A former newspaper journalist, Jenkins was an accomplished writer of prose. In 1996, he won the Wales Book of the Year prize for his travel book Gwalia in Khasia (1995) – the story of the Welsh Calvinistic Methodists' Mission to the Khasi Hills in north-east India (1841–1969). Jenkins also edited an accompanying anthology of poetry and prose from the Khasi Hills, entitled Khasia in Gwalia. In 2001, Gomer Press published a selection of his essays and articles as Footsore on the Frontier and, in 2008, Real Swansea – the first of his three contributions to Seren's series of psychogeographic guide books – was released to much acclaim. A second volume (Real Swansea Two) was published in 2012, followed by a third, posthumous volume in 2014 (Real Gower), completing an unintended trilogy.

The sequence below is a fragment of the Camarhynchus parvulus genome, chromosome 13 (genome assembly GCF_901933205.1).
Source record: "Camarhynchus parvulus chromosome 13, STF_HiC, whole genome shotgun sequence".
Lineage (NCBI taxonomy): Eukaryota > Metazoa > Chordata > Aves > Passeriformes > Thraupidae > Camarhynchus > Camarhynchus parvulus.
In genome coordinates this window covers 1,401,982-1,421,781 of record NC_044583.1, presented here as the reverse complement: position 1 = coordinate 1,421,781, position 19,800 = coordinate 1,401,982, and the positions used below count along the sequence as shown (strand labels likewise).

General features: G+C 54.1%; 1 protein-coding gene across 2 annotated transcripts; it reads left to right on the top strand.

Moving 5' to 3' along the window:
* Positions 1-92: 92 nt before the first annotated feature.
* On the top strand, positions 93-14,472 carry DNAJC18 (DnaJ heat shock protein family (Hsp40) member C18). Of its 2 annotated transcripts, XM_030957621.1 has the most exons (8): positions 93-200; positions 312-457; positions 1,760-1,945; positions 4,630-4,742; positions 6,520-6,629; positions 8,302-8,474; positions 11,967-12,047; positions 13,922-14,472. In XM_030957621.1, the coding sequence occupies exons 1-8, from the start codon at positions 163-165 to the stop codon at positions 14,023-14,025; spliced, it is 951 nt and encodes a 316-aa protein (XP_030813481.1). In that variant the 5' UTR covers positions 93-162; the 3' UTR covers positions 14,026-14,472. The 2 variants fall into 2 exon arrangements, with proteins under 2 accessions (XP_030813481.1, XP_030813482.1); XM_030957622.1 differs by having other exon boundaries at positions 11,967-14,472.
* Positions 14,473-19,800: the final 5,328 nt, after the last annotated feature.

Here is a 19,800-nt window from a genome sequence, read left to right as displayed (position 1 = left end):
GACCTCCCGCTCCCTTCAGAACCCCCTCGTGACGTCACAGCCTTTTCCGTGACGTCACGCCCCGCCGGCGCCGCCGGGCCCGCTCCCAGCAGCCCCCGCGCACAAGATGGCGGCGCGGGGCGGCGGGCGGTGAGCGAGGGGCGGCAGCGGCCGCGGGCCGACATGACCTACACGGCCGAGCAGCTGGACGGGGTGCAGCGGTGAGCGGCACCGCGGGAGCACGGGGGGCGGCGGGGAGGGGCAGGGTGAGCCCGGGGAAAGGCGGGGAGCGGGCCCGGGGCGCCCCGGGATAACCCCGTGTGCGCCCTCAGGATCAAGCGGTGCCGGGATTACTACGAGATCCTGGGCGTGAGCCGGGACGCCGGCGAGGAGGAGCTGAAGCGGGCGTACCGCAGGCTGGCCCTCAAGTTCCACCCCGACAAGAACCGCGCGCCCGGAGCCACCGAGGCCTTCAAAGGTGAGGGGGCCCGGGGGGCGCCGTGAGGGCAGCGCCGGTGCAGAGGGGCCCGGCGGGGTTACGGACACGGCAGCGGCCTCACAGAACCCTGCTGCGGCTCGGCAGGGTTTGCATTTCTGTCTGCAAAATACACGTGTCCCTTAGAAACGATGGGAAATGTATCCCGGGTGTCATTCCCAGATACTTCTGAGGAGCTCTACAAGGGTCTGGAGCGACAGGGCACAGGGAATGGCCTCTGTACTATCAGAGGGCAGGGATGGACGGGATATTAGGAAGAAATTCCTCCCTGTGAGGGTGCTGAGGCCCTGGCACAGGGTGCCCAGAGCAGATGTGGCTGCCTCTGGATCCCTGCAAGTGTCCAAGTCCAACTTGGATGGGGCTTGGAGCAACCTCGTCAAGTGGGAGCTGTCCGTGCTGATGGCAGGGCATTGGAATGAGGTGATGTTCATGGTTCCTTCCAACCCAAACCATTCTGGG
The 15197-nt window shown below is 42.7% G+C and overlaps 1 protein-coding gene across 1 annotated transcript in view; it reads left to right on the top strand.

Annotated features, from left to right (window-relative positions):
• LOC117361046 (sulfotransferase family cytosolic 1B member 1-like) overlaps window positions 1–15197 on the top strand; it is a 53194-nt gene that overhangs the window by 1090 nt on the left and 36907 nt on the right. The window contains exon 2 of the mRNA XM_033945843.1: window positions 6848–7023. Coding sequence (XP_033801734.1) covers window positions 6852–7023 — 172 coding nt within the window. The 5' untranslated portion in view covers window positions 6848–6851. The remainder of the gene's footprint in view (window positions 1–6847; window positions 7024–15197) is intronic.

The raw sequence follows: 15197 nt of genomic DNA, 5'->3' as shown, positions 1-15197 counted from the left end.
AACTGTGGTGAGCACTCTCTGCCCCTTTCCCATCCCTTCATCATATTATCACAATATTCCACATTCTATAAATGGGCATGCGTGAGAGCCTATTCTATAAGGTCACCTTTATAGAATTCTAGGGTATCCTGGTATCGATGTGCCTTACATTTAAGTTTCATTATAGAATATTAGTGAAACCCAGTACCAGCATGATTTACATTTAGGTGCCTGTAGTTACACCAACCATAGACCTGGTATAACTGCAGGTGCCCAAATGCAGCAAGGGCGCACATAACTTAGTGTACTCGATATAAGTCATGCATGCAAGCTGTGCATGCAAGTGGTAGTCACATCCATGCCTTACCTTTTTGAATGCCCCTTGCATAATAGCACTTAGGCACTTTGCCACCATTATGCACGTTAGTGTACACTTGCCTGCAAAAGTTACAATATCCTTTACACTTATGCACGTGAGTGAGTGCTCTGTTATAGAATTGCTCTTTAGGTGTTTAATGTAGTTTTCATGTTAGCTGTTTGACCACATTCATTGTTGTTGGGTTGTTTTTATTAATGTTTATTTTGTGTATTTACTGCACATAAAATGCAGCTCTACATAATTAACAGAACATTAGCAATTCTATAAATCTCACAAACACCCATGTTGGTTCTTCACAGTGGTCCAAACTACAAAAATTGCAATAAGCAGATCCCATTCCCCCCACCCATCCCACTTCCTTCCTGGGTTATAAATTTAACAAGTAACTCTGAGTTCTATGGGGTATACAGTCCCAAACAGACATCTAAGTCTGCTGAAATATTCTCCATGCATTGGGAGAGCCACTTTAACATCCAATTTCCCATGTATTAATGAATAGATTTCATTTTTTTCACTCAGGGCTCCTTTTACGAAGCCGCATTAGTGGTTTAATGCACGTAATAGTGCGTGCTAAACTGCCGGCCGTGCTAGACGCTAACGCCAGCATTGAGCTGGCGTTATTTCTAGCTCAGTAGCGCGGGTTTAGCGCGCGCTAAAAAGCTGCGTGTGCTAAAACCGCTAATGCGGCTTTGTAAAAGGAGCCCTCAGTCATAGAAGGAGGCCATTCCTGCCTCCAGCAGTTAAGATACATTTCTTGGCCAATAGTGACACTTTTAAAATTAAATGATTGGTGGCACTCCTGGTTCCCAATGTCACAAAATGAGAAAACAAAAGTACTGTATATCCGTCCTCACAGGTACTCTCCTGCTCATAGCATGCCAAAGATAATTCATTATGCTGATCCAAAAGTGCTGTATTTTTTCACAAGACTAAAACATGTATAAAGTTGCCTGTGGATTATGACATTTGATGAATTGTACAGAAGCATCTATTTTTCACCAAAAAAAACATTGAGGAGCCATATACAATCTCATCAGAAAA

During his career, Jenkins proved himself to be a proficient editor, lending his keen editorial eye to a number of prominent projects and publications, including The Welsh Academy Encyclopaedia of Wales, published by the University of Wales Press in 2008. A highly respected pioneer of the haiku in Wales, he also co-edited the country's first ever national anthology of haiku poetry, Another Country (Gomer Press), in 2011.

Jenkins was a lecturer on Swansea University's Creative and Media Writing programme and, at the time of his death, lived in Mumbles, Swansea.


Jenkins died in the Tŷ Olwen Hospice in Swansea on 28 January 2014, aged 64, following a short illness.[3] His funeral was held at St. Mary's Church, Pennard, on the morning of 10 February 2014. With the church at capacity, the ceremony was relayed by audio link-up to hundreds of mourners gathered in the nearby community hall. Jenkins was then buried in the graveyard of St. Mary's, the same resting place as fellow poets Vernon Watkins and Harri Webb.[4]



  • 1972: First Collection, Brighton
  • 1974: Three Young Anglo-Welsh Poets (with Tony Curtis and Duncan Bush), Welsh Arts Council
  • 1979: Circus, Swansea Poetry Workshop
  • 1981: Song and Dance, Poetry Wales Press
  • 1981: Warhead, Megaton Press
  • 1983: Practical Dreams, Galloping Dog Press